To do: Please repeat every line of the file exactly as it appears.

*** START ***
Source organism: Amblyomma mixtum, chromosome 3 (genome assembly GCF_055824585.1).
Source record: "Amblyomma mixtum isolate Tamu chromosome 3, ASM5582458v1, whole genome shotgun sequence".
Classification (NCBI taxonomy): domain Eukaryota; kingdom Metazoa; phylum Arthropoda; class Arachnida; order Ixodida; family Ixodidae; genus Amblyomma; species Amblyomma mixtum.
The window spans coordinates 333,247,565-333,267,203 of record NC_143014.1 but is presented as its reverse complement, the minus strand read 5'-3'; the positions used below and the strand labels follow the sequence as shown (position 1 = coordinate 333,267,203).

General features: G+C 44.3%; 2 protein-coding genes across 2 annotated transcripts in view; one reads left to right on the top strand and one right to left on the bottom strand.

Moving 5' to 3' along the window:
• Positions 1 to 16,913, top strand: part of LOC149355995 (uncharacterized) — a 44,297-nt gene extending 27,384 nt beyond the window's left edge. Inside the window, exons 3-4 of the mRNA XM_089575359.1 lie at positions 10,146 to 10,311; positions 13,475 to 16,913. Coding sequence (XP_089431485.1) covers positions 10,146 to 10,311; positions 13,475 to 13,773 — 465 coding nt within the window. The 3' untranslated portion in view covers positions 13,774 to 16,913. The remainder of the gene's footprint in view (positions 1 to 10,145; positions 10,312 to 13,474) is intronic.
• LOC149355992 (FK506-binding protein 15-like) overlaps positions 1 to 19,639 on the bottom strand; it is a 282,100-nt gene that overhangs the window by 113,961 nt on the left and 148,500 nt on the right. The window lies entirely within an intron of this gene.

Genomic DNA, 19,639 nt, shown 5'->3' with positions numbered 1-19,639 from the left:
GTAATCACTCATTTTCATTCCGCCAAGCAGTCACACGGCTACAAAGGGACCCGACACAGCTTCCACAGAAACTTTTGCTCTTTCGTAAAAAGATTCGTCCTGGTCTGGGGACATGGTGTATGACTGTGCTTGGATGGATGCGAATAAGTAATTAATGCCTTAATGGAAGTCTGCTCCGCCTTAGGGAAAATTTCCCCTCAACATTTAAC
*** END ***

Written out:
Source organism: Amblyomma mixtum, chromosome 3 (genome assembly GCF_055824585.1).
Source record: "Amblyomma mixtum isolate Tamu chromosome 3, ASM5582458v1, whole genome shotgun sequence".
Classification (NCBI taxonomy): domain Eukaryota; kingdom Metazoa; phylum Arthropoda; class Arachnida; order Ixodida; family Ixodidae; genus Amblyomma; species Amblyomma mixtum.
The window spans coordinates 333,247,565-333,267,203 of record NC_143014.1 but is presented as its reverse complement, the minus strand read 5'-3'; the positions used below and the strand labels follow the sequence as shown (position 1 = coordinate 333,267,203).

General features: G+C 44.3%; 2 protein-coding genes across 2 annotated transcripts in view; one reads left to right on the top strand and one right to left on the bottom strand.

Moving 5' to 3' along the window:
• Positions 1 to 16,913, top strand: part of LOC149355995 (uncharacterized) — a 44,297-nt gene extending 27,384 nt beyond the window's left edge. Inside the window, exons 3-4 of the mRNA XM_089575359.1 lie at positions 10,146 to 10,311; positions 13,475 to 16,913. Coding sequence (XP_089431485.1) covers positions 10,146 to 10,311; positions 13,475 to 13,773 — 465 coding nt within the window. The 3' untranslated portion in view covers positions 13,774 to 16,913. The remainder of the gene's footprint in view (positions 1 to 10,145; positions 10,312 to 13,474) is intronic.
• LOC149355992 (FK506-binding protein 15-like) overlaps positions 1 to 19,639 on the bottom strand; it is a 282,100-nt gene that overhangs the window by 113,961 nt on the left and 148,500 nt on the right. The window lies entirely within an intron of this gene.

Genomic DNA, 19,639 nt, shown 5'->3' with positions numbered 1-19,639 from the left:
GTAATCACTCATTTTCATTCCGCCAAGCAGTCACACGGCTACAAAGGGACCCGACACAGCTTCCACAGAAACTTTTGCTCTTTCGTAAAAAGATTCGTCCTGGTCTGGGGACATGGTGTATGACTGTGCTTGGATGGATGCGAATAAGTAATTAATGCCTTAATGGAAGTCTGCTCCGCCTTAGGGAAAATTTCCCCTCAACATTTAAC